Open Access Highly Accessed Research article

Batch effect correction for genome-wide methylation data with Illumina Infinium platform

Zhifu Sun1, High Seng Chai1, Yanhong Wu2, Wendy M White3, Krishna V Donkena4, Christopher J Klein5, Vesna D Garovic6, Terry M Therneau1 and Jean-Pierre A Kocher1*

Author Affiliations

1 Division of Biomedical Statistics and Informatics, Department of Health Sciences Research, Mayo Clinic College of Medicine, 200 First Street, Rochester, MN 55905, USA

2 Genomic Shared Resources, Mayo Clinic College of Medicine, 200 First Street, Rochester, MN 55905, USA

3 Division of Maternal Fetal Medicine, Department of Obstetrics & Gynecology, Mayo Clinic College of Medicine, 200 First Street, Rochester, MN 55905, USA

4 Department of Urology, Mayo Clinic College of Medicine, 200 First Street, Rochester, MN 55905, USA

5 Department of Neurology, Mayo Clinic College of Medicine, 200 First Street, Rochester, MN 55905, USA

6 Division of Nephrology and Hypertension, Department of Internal Medicine, Mayo Clinic College of Medicine, 200 First Street, Rochester, MN 55905, USA

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BMC Medical Genomics 2011, 4:84  doi:10.1186/1755-8794-4-84

Published: 16 December 2011

Additional files

Additional file 1:

Fitted lowess curves of M-A plot for Dataset 2 and 3. X-axis is for the methylation mean across all samples and Y-axis is the difference between each sample and the mean. Each curve represents a sample; red and green mark samples from two different batches. A: Dataset 2, red for Chip11 and green for Chip12. B: Dataset 3, red for Chip54 and green for Chip36. Bothe datasets show clear non-linear "intensity dependent" biases.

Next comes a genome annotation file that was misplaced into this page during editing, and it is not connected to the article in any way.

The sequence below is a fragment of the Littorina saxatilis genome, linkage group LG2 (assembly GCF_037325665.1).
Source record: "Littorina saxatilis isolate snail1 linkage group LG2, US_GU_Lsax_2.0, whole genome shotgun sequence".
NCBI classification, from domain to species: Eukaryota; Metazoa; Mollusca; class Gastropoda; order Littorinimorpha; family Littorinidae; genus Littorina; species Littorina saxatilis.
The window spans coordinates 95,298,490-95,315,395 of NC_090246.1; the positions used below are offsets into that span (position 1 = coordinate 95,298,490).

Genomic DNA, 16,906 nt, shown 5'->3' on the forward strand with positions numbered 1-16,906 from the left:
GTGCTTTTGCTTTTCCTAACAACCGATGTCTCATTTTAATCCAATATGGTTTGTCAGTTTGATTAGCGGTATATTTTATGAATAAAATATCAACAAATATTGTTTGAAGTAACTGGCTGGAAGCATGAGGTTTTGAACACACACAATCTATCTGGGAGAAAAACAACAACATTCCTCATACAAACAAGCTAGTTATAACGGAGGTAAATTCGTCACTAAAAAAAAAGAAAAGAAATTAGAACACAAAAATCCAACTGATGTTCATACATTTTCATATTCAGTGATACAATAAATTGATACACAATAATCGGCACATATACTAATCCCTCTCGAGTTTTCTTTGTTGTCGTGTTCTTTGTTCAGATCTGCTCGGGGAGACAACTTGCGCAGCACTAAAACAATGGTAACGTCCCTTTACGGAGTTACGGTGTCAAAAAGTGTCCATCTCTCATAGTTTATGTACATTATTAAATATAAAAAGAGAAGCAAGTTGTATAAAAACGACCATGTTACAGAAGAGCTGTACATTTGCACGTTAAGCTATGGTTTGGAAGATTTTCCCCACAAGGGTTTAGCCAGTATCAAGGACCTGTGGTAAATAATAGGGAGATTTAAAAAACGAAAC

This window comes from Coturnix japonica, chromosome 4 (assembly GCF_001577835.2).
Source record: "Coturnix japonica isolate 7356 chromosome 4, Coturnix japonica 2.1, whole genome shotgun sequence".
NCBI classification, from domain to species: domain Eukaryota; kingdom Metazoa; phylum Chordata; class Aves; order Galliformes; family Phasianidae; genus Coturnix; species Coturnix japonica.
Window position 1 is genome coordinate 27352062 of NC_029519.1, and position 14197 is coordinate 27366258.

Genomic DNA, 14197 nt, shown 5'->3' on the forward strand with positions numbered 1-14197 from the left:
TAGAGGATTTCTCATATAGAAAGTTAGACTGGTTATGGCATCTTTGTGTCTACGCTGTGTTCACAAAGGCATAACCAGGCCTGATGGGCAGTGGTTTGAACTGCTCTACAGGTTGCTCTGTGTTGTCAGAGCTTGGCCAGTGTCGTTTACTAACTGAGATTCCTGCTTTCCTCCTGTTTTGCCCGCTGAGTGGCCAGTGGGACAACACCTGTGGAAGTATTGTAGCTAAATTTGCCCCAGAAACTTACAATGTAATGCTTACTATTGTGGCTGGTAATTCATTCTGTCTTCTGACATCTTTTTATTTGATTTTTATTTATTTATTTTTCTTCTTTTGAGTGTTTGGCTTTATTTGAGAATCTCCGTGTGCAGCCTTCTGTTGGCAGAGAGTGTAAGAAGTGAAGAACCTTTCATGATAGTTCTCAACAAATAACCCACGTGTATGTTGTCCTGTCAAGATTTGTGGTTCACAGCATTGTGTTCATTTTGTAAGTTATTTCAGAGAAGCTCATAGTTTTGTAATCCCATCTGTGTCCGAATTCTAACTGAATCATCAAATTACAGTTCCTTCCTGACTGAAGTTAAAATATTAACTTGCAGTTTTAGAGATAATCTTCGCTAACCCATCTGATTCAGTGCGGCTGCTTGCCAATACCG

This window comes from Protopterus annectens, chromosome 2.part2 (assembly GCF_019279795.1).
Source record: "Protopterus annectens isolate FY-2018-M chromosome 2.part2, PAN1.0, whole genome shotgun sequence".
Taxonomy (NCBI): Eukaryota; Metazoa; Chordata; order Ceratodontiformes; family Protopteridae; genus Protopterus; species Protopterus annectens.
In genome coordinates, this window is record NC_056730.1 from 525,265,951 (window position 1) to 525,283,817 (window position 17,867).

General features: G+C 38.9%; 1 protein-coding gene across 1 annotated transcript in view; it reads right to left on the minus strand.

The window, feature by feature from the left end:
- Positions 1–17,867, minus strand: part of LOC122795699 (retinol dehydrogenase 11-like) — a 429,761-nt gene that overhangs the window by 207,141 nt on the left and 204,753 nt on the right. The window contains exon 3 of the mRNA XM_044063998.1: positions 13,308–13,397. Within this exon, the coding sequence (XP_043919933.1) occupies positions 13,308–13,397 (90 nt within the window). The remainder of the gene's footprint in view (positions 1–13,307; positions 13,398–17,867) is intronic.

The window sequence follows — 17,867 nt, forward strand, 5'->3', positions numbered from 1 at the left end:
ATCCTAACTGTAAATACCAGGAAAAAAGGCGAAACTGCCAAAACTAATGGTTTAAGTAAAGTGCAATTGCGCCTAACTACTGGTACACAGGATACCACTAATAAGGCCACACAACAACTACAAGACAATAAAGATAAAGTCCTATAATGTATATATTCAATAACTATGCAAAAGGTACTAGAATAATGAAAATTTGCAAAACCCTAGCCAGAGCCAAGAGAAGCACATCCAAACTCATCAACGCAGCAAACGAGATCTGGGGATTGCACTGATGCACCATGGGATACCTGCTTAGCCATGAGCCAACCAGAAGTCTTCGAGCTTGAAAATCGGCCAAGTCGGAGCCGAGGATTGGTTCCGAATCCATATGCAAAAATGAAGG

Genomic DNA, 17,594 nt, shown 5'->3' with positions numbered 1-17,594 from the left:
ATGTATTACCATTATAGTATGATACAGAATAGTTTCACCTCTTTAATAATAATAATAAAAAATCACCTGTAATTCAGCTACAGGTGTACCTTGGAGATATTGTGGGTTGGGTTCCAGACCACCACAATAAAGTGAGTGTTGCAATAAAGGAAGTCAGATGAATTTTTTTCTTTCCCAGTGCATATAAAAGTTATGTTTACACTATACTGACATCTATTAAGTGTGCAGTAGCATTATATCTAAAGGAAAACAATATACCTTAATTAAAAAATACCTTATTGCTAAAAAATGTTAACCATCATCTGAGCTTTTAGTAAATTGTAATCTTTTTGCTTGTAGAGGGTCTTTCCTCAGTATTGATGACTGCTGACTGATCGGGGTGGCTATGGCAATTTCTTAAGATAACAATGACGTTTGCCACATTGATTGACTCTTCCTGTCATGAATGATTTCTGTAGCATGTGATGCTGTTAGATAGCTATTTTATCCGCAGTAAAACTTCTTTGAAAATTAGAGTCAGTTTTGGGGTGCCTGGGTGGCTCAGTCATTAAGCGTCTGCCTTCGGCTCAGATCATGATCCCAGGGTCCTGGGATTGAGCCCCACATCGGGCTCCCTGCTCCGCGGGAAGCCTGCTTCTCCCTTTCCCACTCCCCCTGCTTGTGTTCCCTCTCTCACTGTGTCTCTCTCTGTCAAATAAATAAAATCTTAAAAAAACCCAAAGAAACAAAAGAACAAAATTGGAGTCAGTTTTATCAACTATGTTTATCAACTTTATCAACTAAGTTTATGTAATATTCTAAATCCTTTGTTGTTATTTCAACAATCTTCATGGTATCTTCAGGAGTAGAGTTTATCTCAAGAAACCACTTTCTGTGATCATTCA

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Additional file 2:

Differential methylation p value distribution of positive and negative CpGs between prostate cancer and normal samples for Dataset 3 before and after normalization/batch correction. The positive CpGs (85) were selected from genes frequently reported in the literature whose CpGs are hypermethylated in prostate cancer. The negative CpGs (358) were selected for housekeeping genes. A: After normalization and normalization/EB correction, the numbers of differentially methylated positive CpGs all increase compared to un-normalized data. B: The p values for negative CpGs are almost uniformly distributed and there is no indication of bias introduced from normalization and batch correction (the significant CpGs at p < 0.05 are all less than expected 18).

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Additional file 3:

Batch effect correction by distance weighted discrimination (DWD). DWD effectively removes batch effects. However, the numbers of significant CpGs associated with outcome of study are all lower than EB corrected data in Table 1 of the main text. Failure to incorporate biological covariates in the adjustment model is likely to compromise true biological signals.

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